Incremental budgeting utilizes the previous year's numbers to arrive at current year's budgeted numbers. However, there are a number of problems with this assumption. Firstly, the prevailing circumstances might mean that the business viability of one department has gone down and hence merits lesser budget allocation than last year. But with incremental budgeting this information might not be processed and an increased amount of funds might be allocated to this department. For example, if the Finance team has been recently downsized then lesser allocation needs to be made towards their overall costs. Also if a paint company plans to concentrate more on developing newer products in the current year, it needs to make an increased allocation towards this department. In short, incremental budgeting is flawed because it does not take into consideration the strategic objectives of the company.
Incremental budgeting is an ineffective tool when it comes to managing the operational efficiency of the business. It also does not drive employees to come up with fresh ideas and better ways of accomplishing their tasks. This budgeting process at best reduces employees to mere drones who strive to achieve numbers that may bear no relation to prevalent business realities. As such it kills motivation and affects productivity in general.
Alternate Methods of Budgeting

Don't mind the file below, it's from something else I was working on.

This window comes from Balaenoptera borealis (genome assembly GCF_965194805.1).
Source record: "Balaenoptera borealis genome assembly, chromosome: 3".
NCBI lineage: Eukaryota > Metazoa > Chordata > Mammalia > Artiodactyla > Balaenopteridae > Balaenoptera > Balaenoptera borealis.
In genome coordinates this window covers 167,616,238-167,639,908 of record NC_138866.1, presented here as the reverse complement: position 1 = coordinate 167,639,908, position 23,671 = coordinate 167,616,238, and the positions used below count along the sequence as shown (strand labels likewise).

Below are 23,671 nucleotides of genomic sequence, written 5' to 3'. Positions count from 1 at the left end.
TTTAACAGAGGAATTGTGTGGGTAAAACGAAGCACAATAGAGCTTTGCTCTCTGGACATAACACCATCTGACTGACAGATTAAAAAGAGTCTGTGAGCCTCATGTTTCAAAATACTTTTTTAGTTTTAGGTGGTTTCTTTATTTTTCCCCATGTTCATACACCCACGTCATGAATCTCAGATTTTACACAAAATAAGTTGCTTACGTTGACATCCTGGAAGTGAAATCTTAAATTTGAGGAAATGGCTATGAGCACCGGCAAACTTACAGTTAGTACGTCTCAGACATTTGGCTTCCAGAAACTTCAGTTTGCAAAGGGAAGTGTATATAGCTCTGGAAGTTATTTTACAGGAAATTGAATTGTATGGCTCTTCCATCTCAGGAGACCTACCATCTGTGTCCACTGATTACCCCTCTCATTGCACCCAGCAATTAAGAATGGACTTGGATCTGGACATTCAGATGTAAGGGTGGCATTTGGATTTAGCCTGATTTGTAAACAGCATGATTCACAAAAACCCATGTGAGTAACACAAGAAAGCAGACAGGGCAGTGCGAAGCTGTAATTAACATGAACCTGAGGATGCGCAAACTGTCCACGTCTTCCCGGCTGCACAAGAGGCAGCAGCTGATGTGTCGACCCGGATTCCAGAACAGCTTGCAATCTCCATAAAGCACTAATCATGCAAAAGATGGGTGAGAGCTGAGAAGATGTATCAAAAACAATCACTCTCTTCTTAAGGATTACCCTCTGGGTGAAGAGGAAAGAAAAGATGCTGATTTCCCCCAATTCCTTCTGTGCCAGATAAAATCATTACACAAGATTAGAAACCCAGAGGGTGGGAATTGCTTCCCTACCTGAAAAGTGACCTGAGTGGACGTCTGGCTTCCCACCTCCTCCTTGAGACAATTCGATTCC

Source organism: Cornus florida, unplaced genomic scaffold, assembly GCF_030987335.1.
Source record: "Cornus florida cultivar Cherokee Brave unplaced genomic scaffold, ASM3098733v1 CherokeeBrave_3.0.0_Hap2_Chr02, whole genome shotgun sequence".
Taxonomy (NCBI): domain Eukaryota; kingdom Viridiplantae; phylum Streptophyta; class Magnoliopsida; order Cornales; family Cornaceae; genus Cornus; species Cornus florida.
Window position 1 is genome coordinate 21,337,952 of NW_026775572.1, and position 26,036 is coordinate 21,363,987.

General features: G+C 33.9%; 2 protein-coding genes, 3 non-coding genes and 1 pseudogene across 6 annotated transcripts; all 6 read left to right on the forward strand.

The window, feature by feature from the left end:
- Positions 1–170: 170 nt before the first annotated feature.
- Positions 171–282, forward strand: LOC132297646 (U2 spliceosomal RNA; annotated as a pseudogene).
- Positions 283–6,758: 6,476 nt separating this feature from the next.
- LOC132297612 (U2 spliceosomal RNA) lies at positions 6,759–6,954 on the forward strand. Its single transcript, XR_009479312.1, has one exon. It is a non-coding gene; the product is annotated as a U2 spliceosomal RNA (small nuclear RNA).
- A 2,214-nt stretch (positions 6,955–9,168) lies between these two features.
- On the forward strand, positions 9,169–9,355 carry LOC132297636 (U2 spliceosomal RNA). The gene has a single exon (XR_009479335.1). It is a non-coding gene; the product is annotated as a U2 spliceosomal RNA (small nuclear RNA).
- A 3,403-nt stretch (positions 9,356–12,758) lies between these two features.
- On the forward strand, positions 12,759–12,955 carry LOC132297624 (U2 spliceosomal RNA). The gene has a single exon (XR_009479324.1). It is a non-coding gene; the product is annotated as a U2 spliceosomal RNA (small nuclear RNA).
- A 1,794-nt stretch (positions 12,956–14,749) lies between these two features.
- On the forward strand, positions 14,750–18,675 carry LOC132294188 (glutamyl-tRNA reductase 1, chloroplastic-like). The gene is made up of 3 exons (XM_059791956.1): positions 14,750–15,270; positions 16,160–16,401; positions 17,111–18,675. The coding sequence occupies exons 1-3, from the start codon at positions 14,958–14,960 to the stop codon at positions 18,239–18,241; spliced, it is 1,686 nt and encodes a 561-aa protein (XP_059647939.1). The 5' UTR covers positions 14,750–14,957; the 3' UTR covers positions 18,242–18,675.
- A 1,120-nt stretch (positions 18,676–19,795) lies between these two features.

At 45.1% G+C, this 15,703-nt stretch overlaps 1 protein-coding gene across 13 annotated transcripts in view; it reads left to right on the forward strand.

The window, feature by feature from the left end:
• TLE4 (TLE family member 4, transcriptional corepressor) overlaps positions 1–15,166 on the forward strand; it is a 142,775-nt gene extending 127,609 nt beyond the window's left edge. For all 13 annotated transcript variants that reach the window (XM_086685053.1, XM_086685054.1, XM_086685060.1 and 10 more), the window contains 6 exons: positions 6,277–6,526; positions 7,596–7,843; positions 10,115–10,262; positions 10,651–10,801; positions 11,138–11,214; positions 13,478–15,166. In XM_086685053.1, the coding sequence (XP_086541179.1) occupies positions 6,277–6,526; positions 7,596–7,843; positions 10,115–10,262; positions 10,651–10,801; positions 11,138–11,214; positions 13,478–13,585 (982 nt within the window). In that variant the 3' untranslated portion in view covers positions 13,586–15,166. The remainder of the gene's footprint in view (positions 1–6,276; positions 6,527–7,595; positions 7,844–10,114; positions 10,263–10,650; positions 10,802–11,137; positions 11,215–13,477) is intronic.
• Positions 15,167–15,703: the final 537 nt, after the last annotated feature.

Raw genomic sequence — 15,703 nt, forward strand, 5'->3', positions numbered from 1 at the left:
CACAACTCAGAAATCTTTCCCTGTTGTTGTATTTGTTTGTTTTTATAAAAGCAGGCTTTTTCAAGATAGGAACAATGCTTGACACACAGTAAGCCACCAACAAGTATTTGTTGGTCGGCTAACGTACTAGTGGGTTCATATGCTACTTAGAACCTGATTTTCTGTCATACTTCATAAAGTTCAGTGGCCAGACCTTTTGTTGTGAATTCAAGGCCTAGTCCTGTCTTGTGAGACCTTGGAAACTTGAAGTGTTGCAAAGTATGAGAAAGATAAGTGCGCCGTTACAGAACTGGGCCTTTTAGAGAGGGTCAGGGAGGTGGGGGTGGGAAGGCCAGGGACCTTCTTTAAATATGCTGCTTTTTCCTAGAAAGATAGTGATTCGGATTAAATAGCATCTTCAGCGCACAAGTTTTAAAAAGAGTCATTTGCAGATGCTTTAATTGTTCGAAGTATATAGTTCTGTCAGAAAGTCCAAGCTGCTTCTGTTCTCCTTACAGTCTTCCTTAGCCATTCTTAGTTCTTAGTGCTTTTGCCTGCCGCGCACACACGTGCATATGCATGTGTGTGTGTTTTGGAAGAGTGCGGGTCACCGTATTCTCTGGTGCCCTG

Langdale Ltd can look at the following alternate methods of budgeting in order to effectively plan for expenditure and manage their operational efficiency.
Zero Based Budgeting
Activity Based Budgeting
Zero Based Budgeting
The biggest advantage with the zero based budgeting approach is that it asks for managers to justify the numbers extrapolated and completely ignores previous year's figures. Each year is independently analyzed and the budget figures are arrived at from 'zero'.
The first step in zero based budgeting requires each function/department to critically examine and identify its significant channels of revenue generation and operational activities. Managers have to also justify the relevance of the department's operations vis-à-vis the organization's goals and objectives and whether the function is strategically aligned with the rest of the organization. Each operational activity is budgeted using a 'decision case' approach and evaluated independently. Management may decide to evaluate each 'decision' on different funding levels. The manager is required to not only justify the funding by providing ostensible measurements for outcome but must also suggest alternatives for the activity and the ramifications if the funding is not approved. This places a lot of emphasis on operational efficiency.
Zero based budgeting might involve higher administration costs but it is a highly utilitarian tool in times of tight budgets. Management can attempt to offset some of the administrative costs by building a core budgeting team who can perform this exercise for all departments in conjunction with the concerned managers. With an intelligent and communicative approach to the process, it is also possible to build in some flexibility to a degree in the budgets laid out. Managers will also be less tempted to consider their departments as independent 'islands' and to align their department's operations more in consonance with the overall goals of the organization. This will instil in them a feeling of team spirit and build motivation that will percolate through to lower levels as well.